The five finalists for this week’s caption contest are ready for your votes.
Using the comments section below, vote for your favorite caption until 10 p.m. EDT Thursday.
Here are this week’s finalists:
We shut down the government and destroyed our reputation, and you let Obamacare get away?!
Dang! That Cruz missile was supposed to soar, not blow up in our faces.
That’s how you solve all the nation’s problems with a push of a button.
We’ll get ‘em next time. Can’t say we didn’t make an impact!
Well, we blew SOMEthing up. Not bad for government work.
The cartoon with the winning caption will appear on this blog on Oct. 20 and in the Oct. 22 print edition of Roll Call. The contest winner will receive a signed color print of his or her Capitol Quip cartoon from the cartoonist, R.J. Matson.
Anna Pederson and her son pick up trash on the west side of the Capitol on Saturday morning. (Anna Giaritelli/CQ Roll Call)
Former Marine Ian Grinnals drove six hours from Syracuse, N.Y., to pick up trash on the National Mall as part of the “Fix Up DC” National Day of Service event on Saturday morning.
Approximately 700 attendees showed up at 10 a.m. on the West Lawn of the Capitol to clean up what 12 days of furloughed park rangers and maintenance officials have not been able to maintain.
The spontaneous community service event was organized on Thursday by FreedomWorks, Tea Party Patriots and Glenn Beck in an effort to enable citizens “to make a difference and do what government is not doing,” explained Deneen Borelli, FreedomWorks outreach director and Fox News contributor.
Leading officials in the tea party movement addressed volunteers, including television and radio host Beck and Sen. Mike Lee, R-Utah.
“We came up with this idea when we saw the man from South Carolina come out and mow the lawn. We thought all of us could do the same thing,” said Ellen Wheeler, director of messaging for FreedomWorks. “Congress may try to shutdown the government but they can’t shutdown the people.”
Individuals and families raked and bagged leaves near the outer paths of the National Mall grounds between 3rd and 7th streets NW.
Amanda O’Donovan of Eldersburg, Va., made the hour trip with her husband and children to rake leaves in front of the Capitol Reflecting Pool. “It’s a good cause for the family and community to come together and take care of the problem.”
The majority of volunteers walked westward with the Lincoln and World War II Memorials as the final destinations.
Co-Founder of Tea Party Patriots Jenny Beth Martin said the event’s purpose was “to show America that while the government shutdown is happening we are still doing what we can to take care of the Mall.”
Martin and Diana Banister, vice president and partner of Shirley and Banister Public Affairs, walked separately from the crowds and arrived at the World War II Memorials with bags nearly full.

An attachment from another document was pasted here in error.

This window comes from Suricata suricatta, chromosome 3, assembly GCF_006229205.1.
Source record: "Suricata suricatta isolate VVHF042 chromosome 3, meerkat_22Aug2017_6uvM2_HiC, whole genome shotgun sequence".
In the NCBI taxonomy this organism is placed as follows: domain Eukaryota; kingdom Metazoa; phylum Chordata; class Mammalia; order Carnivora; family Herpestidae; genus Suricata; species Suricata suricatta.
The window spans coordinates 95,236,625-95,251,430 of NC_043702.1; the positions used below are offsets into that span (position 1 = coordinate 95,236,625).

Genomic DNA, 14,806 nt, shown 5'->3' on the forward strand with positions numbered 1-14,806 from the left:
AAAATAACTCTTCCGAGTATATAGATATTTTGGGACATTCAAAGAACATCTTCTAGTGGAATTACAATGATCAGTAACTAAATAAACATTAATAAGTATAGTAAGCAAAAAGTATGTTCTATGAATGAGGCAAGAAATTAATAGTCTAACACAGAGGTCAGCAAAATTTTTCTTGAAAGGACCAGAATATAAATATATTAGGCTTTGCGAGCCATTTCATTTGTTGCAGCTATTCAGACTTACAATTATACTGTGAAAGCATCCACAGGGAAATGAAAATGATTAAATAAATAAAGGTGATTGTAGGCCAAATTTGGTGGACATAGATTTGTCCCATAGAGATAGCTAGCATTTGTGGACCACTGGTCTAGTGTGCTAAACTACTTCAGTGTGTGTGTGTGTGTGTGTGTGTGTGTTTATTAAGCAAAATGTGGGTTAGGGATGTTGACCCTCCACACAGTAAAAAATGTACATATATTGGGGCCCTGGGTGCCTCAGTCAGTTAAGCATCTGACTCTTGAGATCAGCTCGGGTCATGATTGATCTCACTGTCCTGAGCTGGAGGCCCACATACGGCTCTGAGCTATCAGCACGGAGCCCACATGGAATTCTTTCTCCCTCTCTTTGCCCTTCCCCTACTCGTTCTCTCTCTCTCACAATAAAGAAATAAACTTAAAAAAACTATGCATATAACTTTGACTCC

Beck, who unofficially led the way down the Mall, arrived at the World War II Memorial shortly after noon and greeted dozens of veterans despite the signs of closure surrounding the oval-shaped space.
Glenn Beck greets a veteran from World War II. Photograph by Anna Giaritelli
Grinnals, who served two tours in the Middle East between 2004 and 2008, had personal reasons for making the road trip down to Washington.
“I want to make sure these memorials stay clean for future veterans, especially veterans on these honor flights that are coming here usually on their last leg. They should have a place to come and be remembered,” added Grinnals, a member of the Sons of Sam motorcycle club, which supports men and women of the armed forces.
The House started voting around 7 p.m., but a few of its most progressive members may still be tied up with the Capitol Police.
Eight members of Congress were among the 200 people arrested at an immigration rally on the National Mall on Tuesday afternoon. Among those charged with “crowding, obstructing, and incommoding” were Democratic Reps. Keith Ellison of Minnesota, John Lewis of Georgia, Raúl M. Grijalva of Arizona, Joseph Crowley of New York, Al Green of Texas, Luis V. Gutierrez of Illinois, Jan Schakowsky of Illinois and Charles B. Rangel of New York.
Each will face a $50 fine for their civil disobedience on behalf of immigration reform.
Before being cuffed, Gutierrez vowed he and other members would “lose a few hours of our freedom to stand for justice for the children who are being put in foster care today because their parent was deported last night.”
The arrests began at approximately 4 p.m. on First Street between Maryland Avenue Southwest and Pennsylvania Avenue Northwest. As of 6:30 p.m., Gutierrez had not yet been released, according to Press Secretary Douglas Rivlin.
Liberal Frank Kelly has penned his first one-act play, a dramedy in which the ongoing government shutdown is boiled down to a farcical horse race.
“I’m an aerospace engineer in Los Angeles (non-furloughed!). And I promise I don’t have a script I’m ‘working on,’” Kelly, who claims he doesn’t typically wade too far into politics, assured HOH via email. But he said he became so transfixed by the psychology behind the budget impasse — the idiocy of it all kept him up for a bit one night, then turned to resolve the following evening — he felt compelled to break down the fight for even the most casual of observers.
He blasted out the cheeky analysis, titled, “Government Shutdown as a Horse Race Metaphor,” to 18 friends — one of whom must have shared it with the GOP tipster who zapped it our way:
Scene: At the Horse Race Track
Republicans: “I don’t like that horse that’s winning.”